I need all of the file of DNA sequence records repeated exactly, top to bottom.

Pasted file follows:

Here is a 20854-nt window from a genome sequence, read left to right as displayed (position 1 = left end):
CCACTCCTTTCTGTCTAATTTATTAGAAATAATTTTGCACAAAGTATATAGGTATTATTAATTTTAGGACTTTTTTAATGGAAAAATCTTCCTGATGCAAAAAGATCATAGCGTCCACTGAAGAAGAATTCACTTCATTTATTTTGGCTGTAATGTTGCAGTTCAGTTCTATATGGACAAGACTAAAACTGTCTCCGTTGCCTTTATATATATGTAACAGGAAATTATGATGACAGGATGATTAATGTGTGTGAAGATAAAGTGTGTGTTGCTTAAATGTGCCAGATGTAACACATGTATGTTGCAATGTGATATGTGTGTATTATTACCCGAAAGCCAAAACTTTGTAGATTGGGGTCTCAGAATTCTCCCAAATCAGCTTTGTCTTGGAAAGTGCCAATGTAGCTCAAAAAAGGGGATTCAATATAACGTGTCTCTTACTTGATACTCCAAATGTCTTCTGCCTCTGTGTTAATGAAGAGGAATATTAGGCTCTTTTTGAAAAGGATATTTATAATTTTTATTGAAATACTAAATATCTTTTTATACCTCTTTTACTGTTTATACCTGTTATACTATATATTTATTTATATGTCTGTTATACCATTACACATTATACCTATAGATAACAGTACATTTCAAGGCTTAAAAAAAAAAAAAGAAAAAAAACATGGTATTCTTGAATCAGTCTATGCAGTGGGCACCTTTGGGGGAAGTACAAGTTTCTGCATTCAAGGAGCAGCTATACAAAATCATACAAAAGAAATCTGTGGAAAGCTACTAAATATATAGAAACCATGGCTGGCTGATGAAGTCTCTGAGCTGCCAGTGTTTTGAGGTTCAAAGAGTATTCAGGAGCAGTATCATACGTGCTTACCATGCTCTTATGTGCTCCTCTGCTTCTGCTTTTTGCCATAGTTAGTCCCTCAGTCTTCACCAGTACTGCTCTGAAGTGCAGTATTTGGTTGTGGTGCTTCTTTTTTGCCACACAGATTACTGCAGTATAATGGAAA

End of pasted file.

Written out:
Here is a 20854-nt window from a genome sequence, read left to right as displayed (position 1 = left end):
CCACTCCTTTCTGTCTAATTTATTAGAAATAATTTTGCACAAAGTATATAGGTATTATTAATTTTAGGACTTTTTTAATGGAAAAATCTTCCTGATGCAAAAAGATCATAGCGTCCACTGAAGAAGAATTCACTTCATTTATTTTGGCTGTAATGTTGCAGTTCAGTTCTATATGGACAAGACTAAAACTGTCTCCGTTGCCTTTATATATATGTAACAGGAAATTATGATGACAGGATGATTAATGTGTGTGAAGATAAAGTGTGTGTTGCTTAAATGTGCCAGATGTAACACATGTATGTTGCAATGTGATATGTGTGTATTATTACCCGAAAGCCAAAACTTTGTAGATTGGGGTCTCAGAATTCTCCCAAATCAGCTTTGTCTTGGAAAGTGCCAATGTAGCTCAAAAAAGGGGATTCAATATAACGTGTCTCTTACTTGATACTCCAAATGTCTTCTGCCTCTGTGTTAATGAAGAGGAATATTAGGCTCTTTTTGAAAAGGATATTTATAATTTTTATTGAAATACTAAATATCTTTTTATACCTCTTTTACTGTTTATACCTGTTATACTATATATTTATTTATATGTCTGTTATACCATTACACATTATACCTATAGATAACAGTACATTTCAAGGCTTAAAAAAAAAAAAAGAAAAAAAACATGGTATTCTTGAATCAGTCTATGCAGTGGGCACCTTTGGGGGAAGTACAAGTTTCTGCATTCAAGGAGCAGCTATACAAAATCATACAAAAGAAATCTGTGGAAAGCTACTAAATATATAGAAACCATGGCTGGCTGATGAAGTCTCTGAGCTGCCAGTGTTTTGAGGTTCAAAGAGTATTCAGGAGCAGTATCATACGTGCTTACCATGCTCTTATGTGCTCCTCTGCTTCTGCTTTTTGCCATAGTTAGTCCCTCAGTCTTCACCAGTACTGCTCTGAAGTGCAGTATTTGGTTGTGGTGCTTCTTTTTTGCCACACAGATTACTGCAGTATAATGGAAA